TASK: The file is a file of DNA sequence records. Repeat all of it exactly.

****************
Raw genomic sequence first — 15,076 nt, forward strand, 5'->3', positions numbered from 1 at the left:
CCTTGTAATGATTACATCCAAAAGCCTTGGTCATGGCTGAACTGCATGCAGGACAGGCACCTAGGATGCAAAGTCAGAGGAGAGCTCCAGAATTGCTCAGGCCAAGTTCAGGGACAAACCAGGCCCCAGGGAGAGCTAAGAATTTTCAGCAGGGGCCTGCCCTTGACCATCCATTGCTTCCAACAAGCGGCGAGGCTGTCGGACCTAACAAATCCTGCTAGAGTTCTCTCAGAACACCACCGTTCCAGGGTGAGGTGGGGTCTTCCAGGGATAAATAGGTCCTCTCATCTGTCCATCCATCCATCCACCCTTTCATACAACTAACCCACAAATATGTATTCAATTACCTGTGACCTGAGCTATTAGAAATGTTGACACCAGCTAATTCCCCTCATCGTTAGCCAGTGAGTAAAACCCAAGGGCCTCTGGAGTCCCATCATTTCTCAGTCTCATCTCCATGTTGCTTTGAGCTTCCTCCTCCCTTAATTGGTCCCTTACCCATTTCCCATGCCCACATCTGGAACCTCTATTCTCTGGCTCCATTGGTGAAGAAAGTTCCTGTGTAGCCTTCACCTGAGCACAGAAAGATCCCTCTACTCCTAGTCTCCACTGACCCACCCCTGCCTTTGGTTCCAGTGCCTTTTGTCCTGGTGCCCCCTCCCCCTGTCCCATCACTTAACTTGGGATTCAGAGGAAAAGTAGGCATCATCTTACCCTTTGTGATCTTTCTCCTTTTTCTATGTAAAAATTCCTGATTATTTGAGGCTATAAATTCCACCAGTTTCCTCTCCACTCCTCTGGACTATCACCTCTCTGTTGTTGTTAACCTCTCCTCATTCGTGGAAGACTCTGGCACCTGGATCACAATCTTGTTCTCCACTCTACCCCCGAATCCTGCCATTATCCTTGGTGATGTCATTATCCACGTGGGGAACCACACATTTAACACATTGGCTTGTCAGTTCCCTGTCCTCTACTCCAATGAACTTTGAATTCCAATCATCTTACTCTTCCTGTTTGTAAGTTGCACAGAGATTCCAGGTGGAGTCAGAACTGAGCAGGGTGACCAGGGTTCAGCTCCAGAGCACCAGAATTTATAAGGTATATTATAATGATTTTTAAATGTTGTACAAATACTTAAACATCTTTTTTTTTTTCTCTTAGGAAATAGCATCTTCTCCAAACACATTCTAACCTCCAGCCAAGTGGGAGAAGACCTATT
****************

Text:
Raw genomic sequence first — 15,076 nt, forward strand, 5'->3', positions numbered from 1 at the left:
CCTTGTAATGATTACATCCAAAAGCCTTGGTCATGGCTGAACTGCATGCAGGACAGGCACCTAGGATGCAAAGTCAGAGGAGAGCTCCAGAATTGCTCAGGCCAAGTTCAGGGACAAACCAGGCCCCAGGGAGAGCTAAGAATTTTCAGCAGGGGCCTGCCCTTGACCATCCATTGCTTCCAACAAGCGGCGAGGCTGTCGGACCTAACAAATCCTGCTAGAGTTCTCTCAGAACACCACCGTTCCAGGGTGAGGTGGGGTCTTCCAGGGATAAATAGGTCCTCTCATCTGTCCATCCATCCATCCACCCTTTCATACAACTAACCCACAAATATGTATTCAATTACCTGTGACCTGAGCTATTAGAAATGTTGACACCAGCTAATTCCCCTCATCGTTAGCCAGTGAGTAAAACCCAAGGGCCTCTGGAGTCCCATCATTTCTCAGTCTCATCTCCATGTTGCTTTGAGCTTCCTCCTCCCTTAATTGGTCCCTTACCCATTTCCCATGCCCACATCTGGAACCTCTATTCTCTGGCTCCATTGGTGAAGAAAGTTCCTGTGTAGCCTTCACCTGAGCACAGAAAGATCCCTCTACTCCTAGTCTCCACTGACCCACCCCTGCCTTTGGTTCCAGTGCCTTTTGTCCTGGTGCCCCCTCCCCCTGTCCCATCACTTAACTTGGGATTCAGAGGAAAAGTAGGCATCATCTTACCCTTTGTGATCTTTCTCCTTTTTCTATGTAAAAATTCCTGATTATTTGAGGCTATAAATTCCACCAGTTTCCTCTCCACTCCTCTGGACTATCACCTCTCTGTTGTTGTTAACCTCTCCTCATTCGTGGAAGACTCTGGCACCTGGATCACAATCTTGTTCTCCACTCTACCCCCGAATCCTGCCATTATCCTTGGTGATGTCATTATCCACGTGGGGAACCACACATTTAACACATTGGCTTGTCAGTTCCCTGTCCTCTACTCCAATGAACTTTGAATTCCAATCATCTTACTCTTCCTGTTTGTAAGTTGCACAGAGATTCCAGGTGGAGTCAGAACTGAGCAGGGTGACCAGGGTTCAGCTCCAGAGCACCAGAATTTATAAGGTATATTATAATGATTTTTAAATGTTGTACAAATACTTAAACATCTTTTTTTTTTTCTCTTAGGAAATAGCATCTTCTCCAAACACATTCTAACCTCCAGCCAAGTGGGAGAAGACCTATT